Modern Physics and Ancient Faith

by Stephen M. Barr
University of Notre Dame Press, 2006
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Using the insights of modern physics, Barr reveals that modern scientific discoveries and religious faith are deeply consonant.


"Often invoked as justification for unbelief, modern science here provides the basis for an unusual and provocative affirmation of religious faith. A physicist at the University of Delaware, Barr deploys his scientific expertise to challenge the dogmas of materialism and to assert his belief that nothing explains the order of the galaxies better than divine design. To be sure, Barr recognizes that Darwin's work has swept away the arguments of eighteenth- and nineteenth-century theologians, who traced the handiwork of God in birds, flowers, and seashells. But the old argument-from-design reemerges with new sophistication after Barr presses evolutionary theory for a plausible account of the origin of what quantum physics demands--that is, a conscious observer--and comes away with nothing but skepticism about the skeptics. Barr indeed relishes the irony of a skeptical logic of random chance that forces unbelievers who balk at one unobservable God to accept, on doctrinal faith, a myriad of unobservable worlds on which the matter-motion lottery has not produced the winning ticket of conscious intelligence. The absurdity grows even more palpable among astrophysicists who avoid acknowledging the human-friendly pattern in subatomic and cosmic architecture found in the observable universe only by theorizing the existence of an infinite number of unobservable universes in which sovereign randomness has dictated other and more hostile architectures. Neither religiously sectarian nor technically daunting, this is a book that invites the widest range of readers to ponder the deepest kind of questions."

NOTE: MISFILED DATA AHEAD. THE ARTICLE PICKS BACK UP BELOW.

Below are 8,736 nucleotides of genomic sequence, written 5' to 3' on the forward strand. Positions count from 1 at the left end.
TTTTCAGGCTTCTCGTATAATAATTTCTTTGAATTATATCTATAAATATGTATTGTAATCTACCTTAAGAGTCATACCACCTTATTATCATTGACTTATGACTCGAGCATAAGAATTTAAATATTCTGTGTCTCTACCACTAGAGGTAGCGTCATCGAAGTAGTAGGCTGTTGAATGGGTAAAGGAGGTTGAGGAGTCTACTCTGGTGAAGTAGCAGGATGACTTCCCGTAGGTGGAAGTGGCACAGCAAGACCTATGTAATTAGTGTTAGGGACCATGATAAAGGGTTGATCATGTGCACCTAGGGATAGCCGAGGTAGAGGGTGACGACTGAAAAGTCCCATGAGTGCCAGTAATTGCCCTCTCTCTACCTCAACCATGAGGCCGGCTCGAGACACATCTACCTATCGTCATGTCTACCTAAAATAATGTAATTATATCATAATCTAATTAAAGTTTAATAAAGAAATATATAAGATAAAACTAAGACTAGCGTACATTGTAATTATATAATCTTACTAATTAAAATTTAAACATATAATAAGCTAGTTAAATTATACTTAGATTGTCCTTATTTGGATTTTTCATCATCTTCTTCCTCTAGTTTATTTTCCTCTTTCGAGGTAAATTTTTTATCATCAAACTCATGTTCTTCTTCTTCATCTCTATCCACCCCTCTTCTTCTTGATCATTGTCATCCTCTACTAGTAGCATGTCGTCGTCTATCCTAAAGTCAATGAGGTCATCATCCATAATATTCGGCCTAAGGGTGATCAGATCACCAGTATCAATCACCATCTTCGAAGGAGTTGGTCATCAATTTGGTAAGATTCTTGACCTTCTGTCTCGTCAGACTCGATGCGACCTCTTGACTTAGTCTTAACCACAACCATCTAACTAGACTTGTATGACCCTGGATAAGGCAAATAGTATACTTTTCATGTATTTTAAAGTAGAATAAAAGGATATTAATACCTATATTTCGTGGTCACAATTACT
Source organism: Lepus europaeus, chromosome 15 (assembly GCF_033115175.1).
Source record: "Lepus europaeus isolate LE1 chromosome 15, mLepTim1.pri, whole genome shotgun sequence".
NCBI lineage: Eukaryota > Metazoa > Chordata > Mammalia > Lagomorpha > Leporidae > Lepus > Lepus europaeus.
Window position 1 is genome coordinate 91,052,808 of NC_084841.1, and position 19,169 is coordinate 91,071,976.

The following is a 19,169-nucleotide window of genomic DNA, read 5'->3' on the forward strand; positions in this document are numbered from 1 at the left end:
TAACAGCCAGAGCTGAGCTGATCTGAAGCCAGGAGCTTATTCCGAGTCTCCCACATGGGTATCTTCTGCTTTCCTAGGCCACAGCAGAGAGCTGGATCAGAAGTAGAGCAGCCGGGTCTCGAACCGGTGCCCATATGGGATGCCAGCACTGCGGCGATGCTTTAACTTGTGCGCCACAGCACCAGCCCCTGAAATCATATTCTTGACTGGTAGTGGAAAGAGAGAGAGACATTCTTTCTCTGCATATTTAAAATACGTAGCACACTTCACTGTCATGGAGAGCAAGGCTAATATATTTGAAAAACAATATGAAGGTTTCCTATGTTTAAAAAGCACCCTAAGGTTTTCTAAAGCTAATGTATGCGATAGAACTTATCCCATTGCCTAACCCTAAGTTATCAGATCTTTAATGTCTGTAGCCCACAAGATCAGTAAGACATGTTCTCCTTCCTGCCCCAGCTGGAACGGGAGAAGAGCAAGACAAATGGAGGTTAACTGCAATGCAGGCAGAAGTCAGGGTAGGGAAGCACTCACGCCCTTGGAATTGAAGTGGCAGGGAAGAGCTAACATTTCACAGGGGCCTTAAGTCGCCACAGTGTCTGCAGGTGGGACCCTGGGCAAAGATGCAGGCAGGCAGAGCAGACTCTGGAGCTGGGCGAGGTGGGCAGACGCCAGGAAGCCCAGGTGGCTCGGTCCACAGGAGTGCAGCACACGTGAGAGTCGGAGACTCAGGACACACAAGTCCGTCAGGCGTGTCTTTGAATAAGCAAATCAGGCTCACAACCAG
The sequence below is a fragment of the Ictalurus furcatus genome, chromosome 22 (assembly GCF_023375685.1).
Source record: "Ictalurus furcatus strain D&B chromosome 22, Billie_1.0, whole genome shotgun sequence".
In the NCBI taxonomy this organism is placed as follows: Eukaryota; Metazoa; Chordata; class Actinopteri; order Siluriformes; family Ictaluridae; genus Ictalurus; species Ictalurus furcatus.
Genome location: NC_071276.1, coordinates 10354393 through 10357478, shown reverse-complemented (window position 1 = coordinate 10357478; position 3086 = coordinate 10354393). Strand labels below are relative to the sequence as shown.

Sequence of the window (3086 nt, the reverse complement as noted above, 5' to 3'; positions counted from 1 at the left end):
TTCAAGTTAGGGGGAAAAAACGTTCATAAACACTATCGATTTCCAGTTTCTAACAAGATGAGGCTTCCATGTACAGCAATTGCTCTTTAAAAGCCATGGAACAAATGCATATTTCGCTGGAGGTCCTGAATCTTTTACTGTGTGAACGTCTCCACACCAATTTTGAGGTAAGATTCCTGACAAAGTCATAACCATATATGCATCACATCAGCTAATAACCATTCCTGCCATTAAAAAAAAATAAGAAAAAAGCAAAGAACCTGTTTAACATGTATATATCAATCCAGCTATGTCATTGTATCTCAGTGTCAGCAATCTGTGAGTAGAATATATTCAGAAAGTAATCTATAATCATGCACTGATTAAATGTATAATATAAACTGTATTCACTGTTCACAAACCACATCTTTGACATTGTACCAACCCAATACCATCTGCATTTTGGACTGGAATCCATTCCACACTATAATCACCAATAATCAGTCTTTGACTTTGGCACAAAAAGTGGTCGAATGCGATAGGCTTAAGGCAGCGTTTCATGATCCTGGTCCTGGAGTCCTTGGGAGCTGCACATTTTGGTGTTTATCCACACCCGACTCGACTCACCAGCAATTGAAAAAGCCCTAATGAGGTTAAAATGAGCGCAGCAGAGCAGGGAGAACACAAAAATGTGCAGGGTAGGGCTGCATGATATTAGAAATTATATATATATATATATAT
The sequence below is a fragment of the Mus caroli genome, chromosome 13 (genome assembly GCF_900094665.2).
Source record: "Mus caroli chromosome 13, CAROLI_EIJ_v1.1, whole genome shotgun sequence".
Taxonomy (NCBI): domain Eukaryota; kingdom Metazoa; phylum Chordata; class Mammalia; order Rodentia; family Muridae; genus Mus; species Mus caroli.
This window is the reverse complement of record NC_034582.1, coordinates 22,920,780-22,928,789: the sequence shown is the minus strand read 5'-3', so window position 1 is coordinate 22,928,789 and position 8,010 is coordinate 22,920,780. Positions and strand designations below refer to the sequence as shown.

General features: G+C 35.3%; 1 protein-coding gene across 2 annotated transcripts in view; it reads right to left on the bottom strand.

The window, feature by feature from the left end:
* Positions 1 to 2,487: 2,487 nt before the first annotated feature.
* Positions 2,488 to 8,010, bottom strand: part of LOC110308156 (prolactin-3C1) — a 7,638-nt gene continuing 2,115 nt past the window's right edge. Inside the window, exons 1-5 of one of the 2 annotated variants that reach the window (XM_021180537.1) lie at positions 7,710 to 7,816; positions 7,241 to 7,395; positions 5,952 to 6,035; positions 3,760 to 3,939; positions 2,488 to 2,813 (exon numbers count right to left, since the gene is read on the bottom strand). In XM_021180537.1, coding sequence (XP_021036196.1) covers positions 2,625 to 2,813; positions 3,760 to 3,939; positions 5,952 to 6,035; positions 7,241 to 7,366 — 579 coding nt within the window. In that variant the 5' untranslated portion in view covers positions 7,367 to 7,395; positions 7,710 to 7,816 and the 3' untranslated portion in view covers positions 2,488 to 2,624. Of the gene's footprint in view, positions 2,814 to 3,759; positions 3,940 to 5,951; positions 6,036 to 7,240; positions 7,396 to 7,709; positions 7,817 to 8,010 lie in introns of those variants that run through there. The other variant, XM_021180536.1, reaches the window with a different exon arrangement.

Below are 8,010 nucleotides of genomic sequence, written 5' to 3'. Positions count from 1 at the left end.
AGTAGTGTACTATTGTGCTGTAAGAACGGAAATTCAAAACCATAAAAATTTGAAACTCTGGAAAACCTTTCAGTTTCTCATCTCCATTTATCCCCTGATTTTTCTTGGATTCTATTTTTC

Bryce Christensen, Copyright American Library Association. All rights reserved